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Taming Trauma Mind

November 6, 2018

 

Let's start by pointing out that safety is a relative thing for all of us and largely dependent upon the cultural climate in which we live in, the laws in place for our protection (or discrimination), and the level of social support available to us (community is especially life giving in times of duress). These things are all connected and we are very much a part of it. It is only natural to feel fear as a result of any kind of violence and we are seeing more of it in our country today directed specifically at people of color, people who are LGBTQ+, and others. (If you are reading this today, November 6th, and you can, please vote.) That being said, what we can control on a personal level is how we respond. That is the subject of this blog post. 

 

Do you find it difficult to relax? Does it get in the way of your functioning? You may be in trauma mind in those moments (or months).

 

Things that can put you into trauma mind...

-a headline

-a raised voice, tone of voice, or facial expression 
-perceiving that someone is upset with you (particularly someone close with you)

-witnessing people being upset, in conflict, or in crisis (even in the news or on tv)

-a distressing feeling, such as feeling anxious, embarrassed, lonely, scared, or overwhelmed
-being around someone who is not sober

-being around someone who is angry

-the threat of violence (can be simply a felt sense of danger)

-a bad dream

-experiencing any kind of violence (including physical, emotional, spiritual, political, and other forms of violence)

 

Trauma mind is what I call our body and mind's very common and natural response to (real or imagined) stress or trauma. It's actually a good thing, geared at keeping us safe. The only thing is, with enough activation, it can take on a life of its own. This leaves us hijacked by a runaway stress response. Sound familiar? Read on to identify when you're in trauma mind, the first step toward taming it, and what you can do to get out.

 

When I am in trauma mind...

 

-I only see negatives

-focus exclusively on what's wrong

-have unwanted thoughts about bad things happening

-see things in black and white

-blame others for my problems

-ruminate on how I've been hurt

-feel scared, sad, and alone

-act defensively

-feel far away from any sense of relaxation or joy

-cannot see what's been going well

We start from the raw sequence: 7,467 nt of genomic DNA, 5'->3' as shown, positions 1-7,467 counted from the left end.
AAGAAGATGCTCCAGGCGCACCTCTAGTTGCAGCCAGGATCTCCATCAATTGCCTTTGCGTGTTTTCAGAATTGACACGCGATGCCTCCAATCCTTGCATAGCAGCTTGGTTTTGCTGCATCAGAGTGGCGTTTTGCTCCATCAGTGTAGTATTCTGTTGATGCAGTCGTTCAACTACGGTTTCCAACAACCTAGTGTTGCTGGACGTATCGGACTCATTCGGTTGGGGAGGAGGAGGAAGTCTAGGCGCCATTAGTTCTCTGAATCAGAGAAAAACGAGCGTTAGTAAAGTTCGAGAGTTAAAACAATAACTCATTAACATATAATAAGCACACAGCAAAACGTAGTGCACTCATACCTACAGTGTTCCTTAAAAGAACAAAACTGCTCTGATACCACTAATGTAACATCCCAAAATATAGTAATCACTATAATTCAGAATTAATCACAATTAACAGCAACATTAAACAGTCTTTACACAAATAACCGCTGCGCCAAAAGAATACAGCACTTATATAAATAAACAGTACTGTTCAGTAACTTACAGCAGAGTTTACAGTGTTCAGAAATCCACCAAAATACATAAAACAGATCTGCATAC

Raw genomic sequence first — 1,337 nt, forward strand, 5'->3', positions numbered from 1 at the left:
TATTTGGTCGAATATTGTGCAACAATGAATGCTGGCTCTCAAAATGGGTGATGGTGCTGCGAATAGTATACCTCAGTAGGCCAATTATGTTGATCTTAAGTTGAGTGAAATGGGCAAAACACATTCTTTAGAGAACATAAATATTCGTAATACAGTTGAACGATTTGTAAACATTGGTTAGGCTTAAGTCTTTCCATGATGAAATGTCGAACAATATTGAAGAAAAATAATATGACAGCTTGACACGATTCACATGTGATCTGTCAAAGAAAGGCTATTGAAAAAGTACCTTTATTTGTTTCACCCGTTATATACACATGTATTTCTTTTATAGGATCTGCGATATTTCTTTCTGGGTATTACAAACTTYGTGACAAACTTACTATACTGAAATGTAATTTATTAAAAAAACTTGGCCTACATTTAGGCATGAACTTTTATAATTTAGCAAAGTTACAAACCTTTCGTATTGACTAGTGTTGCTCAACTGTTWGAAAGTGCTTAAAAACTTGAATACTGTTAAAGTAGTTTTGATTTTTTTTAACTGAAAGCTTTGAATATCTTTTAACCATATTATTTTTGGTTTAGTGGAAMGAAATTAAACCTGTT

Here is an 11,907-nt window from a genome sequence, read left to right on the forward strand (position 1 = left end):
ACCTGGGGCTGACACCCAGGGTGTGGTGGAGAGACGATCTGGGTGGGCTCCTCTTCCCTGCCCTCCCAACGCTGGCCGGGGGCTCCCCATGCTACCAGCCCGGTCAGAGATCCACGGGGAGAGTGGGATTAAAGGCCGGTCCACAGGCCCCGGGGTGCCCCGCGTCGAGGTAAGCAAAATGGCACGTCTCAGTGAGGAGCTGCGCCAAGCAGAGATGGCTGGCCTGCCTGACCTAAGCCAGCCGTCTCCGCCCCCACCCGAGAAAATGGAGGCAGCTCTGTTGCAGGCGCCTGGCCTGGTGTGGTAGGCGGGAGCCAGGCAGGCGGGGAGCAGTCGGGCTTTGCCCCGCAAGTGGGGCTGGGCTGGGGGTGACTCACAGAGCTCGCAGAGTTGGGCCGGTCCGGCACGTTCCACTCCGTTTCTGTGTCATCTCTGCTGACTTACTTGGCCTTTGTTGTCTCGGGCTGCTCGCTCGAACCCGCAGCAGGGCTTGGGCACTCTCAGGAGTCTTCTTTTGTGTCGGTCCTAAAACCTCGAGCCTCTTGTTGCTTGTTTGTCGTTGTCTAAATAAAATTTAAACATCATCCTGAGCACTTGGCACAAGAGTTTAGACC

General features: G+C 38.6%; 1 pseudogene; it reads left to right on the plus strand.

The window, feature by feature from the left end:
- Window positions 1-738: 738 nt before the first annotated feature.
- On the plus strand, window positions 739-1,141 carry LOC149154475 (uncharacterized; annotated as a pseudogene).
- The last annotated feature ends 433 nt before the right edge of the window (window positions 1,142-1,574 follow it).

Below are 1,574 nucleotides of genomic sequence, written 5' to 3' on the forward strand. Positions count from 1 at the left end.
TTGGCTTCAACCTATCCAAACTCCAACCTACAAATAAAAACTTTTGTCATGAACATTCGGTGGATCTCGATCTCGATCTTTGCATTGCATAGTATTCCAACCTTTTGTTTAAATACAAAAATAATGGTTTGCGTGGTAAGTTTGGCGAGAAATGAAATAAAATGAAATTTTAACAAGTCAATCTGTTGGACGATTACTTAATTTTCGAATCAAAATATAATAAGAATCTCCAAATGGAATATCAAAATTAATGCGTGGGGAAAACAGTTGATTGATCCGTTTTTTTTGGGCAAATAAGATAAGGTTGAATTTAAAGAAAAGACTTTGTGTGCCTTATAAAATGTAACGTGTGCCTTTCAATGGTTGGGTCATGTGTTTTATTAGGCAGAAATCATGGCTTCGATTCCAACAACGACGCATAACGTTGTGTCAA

This is because I am not feeling physically or emotionally safe. So, my brain has been switched into survival mode (acting as if I am in imminent danger). All of my body and mind's resources are shifted into fight, flight, freeze, or fawn/friend/appease. In this state of self protection, my thinking is clouded by stress hormones in an effort to keep me safe.

 

When I am not in trauma mind...

 

-I can see new possibilities

-remember and envision progress and positive outcomes

-give people the benefit of the doubt 

-think creatively

-relax, laugh, have fun, and feel hope

-think abstractly 

-see people and things in multifaceted, realistic, complex ways

-own my strengths as well as my weaknesses

-be genuine in my thoughts and actions

-be open, curious, and otherwise flexible

 

This is because I am feeling physically and emotionally safe. I cannot be in this state of mind without it. All of my body and mind's resources are available, as they have not been mobilized for survival. I can think clearly and be myself with others. I can access all of my brain's functions, such s memory, as they are not impaired by stress hormones. 

 

Trauma mind is a powerful force but can be interrupted by using coping skills.

 

 

 

We can learn to tame a runaway stress response by learning to...

1) recognize when we're in trauma mind

2) actively take steps to calm down and disengage from trauma mind

3) practice using all of our body and mind's abilities (available to us only when we are not in trauma mind) more often

 

With practice, we can absolutely strengthen our ability to calm down and grow our body and mind's calm restorative state. You are the only one who can find out what works for you. A counselor, your own research, and, most of all, trial and error practice can help. (Note: When you can't tame trauma mind, and it won't always happen, an equally important goal is to just get through it safely.) 

 

Trauma mind is something that comes up a fair amount in my work. None of us are immune to it. (It was built in for our survival.) But, with some awareness, we can learn to not just survive but thrive with it. It's all in how we relate with it. And, of course, a healthy society helps. I hope that you found this blog post on the subject useful. 

 

 

 

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